I don’t know about that. It doesn’t feel right to tell the parent of a dead child that God is going to work this all out.
Maybe a better approach would be to consider the hypocrisy of criticizing God.
Much of the suffering around us is of our own doing—many cures lie within our reach.
We build cities on flood plains, fault lines, and tornado alleys—then we shake our fists at God when we discover the buildings can’t survive floods, quakes, or tornadoes.
We grow crops with pesticides, sell them with preservatives, and then moan about acid reflux and diseases up the wazoo.
We sell guns and ammo to just about anyone with a plastic card and we argue that if everyone had guns they could defend themselves, as though
- a kindergartener could pull a trigger
- and the right to bear arms is the Second Commandment instead of the Second Amendment, which was written by men wearing wigs 100 years before Wyatt Earp threw lead in the Gunfight at the OK Corral.
If by chance the freedom that God gives us to make choices includes the freedom to do stupid, hurtful, and horrifying things, maybe we should work on the flip side of freedom. Go for the smart, helpful, glorifying things.
So how about this: Since we can’t figure God out, why not take advantage of the God-given freedom we have to solve problems we accuse God of ignoring?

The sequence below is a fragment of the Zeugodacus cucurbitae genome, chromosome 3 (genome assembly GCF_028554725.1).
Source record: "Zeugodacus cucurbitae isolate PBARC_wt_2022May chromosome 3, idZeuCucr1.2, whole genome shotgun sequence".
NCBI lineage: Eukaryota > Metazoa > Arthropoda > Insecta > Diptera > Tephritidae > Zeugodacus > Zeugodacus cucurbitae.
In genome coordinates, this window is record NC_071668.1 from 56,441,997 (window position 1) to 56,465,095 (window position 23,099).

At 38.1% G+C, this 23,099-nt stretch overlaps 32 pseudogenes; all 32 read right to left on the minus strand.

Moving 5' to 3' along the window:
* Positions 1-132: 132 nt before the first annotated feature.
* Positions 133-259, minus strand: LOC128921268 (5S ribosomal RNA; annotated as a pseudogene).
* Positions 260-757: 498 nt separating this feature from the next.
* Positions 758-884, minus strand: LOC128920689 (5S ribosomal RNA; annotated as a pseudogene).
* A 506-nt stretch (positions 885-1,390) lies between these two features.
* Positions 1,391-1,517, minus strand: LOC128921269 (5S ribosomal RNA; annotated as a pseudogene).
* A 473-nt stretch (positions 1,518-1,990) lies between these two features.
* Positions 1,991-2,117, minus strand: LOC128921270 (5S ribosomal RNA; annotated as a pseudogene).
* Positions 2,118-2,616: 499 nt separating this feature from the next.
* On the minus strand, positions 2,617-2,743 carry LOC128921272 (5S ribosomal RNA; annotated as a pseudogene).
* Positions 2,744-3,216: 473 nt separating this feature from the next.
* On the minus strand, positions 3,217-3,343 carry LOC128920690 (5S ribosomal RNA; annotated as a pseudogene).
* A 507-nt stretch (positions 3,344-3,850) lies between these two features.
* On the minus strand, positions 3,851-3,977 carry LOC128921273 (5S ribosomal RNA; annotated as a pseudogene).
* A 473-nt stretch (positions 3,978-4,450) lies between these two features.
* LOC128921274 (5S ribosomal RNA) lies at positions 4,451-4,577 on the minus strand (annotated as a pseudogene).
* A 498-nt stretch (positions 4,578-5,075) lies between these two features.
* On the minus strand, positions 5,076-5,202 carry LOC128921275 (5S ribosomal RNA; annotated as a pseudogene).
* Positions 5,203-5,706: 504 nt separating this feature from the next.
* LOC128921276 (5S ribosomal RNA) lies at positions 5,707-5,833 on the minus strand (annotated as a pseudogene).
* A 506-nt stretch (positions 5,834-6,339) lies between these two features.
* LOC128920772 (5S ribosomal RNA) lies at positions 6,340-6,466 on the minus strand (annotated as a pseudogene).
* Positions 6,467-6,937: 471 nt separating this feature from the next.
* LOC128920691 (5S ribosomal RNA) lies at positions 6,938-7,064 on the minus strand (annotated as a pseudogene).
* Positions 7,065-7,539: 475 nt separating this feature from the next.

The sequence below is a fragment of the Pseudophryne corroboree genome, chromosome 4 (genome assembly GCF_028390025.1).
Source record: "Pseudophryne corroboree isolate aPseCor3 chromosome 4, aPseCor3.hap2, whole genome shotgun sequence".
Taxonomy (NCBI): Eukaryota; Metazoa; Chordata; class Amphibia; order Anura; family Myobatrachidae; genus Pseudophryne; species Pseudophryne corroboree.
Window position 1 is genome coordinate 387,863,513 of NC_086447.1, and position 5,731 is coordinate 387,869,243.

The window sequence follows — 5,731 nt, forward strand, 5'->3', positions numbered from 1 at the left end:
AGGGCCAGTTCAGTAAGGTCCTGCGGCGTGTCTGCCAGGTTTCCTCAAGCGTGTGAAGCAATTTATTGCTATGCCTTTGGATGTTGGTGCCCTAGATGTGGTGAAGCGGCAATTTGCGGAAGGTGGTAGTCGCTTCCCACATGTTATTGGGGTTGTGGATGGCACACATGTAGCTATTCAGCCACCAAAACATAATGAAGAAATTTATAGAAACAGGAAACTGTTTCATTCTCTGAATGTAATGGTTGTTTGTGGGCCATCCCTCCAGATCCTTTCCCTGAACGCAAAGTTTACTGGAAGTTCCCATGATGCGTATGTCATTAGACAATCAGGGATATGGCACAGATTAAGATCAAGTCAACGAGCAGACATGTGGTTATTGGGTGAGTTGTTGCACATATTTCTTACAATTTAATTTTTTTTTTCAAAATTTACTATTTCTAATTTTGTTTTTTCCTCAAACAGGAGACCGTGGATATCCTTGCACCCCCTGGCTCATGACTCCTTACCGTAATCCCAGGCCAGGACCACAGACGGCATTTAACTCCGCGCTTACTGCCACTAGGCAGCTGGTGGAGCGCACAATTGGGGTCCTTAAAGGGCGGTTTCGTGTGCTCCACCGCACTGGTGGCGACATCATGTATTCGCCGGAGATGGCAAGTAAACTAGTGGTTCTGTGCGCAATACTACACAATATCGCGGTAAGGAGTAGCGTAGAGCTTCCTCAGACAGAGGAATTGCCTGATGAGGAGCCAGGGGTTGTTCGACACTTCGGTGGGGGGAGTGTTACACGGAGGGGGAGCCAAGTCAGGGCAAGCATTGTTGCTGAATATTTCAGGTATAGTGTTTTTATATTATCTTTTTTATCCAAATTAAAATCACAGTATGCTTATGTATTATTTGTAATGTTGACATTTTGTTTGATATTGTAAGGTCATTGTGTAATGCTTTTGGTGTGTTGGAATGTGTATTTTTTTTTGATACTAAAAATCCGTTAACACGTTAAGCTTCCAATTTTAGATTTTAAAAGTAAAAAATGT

Once again, I find myself nodding in agreement to your words. With these words – Much of the suffering around us is of our own doing—many cures lie within our reach. – you are putting the responsibility where it lies.
God gives us freedom of choice, and He allows us to experience the consequences of our freedom of choice. Instead of acknowledging that we have responsibility for the consequences, we want to blame God for being absent or heartless. This is not the case.
I, for one, do not believe that God is not feeling sorrow over what happened Friday. I believe He is crying over the senseless loss of lives. I also believe that He is giving us a chance to solve these problems and is waiting to see what we will do from here.
Steve – thank you for having the guts to address this topic, and to address it with some tact and sensitivity. I would agree that most of our problems are of our own making…and the only thing I am sure of, the only thing I can cling to, is that that the god of my understanding is one of pure love. That’s all I know for sure..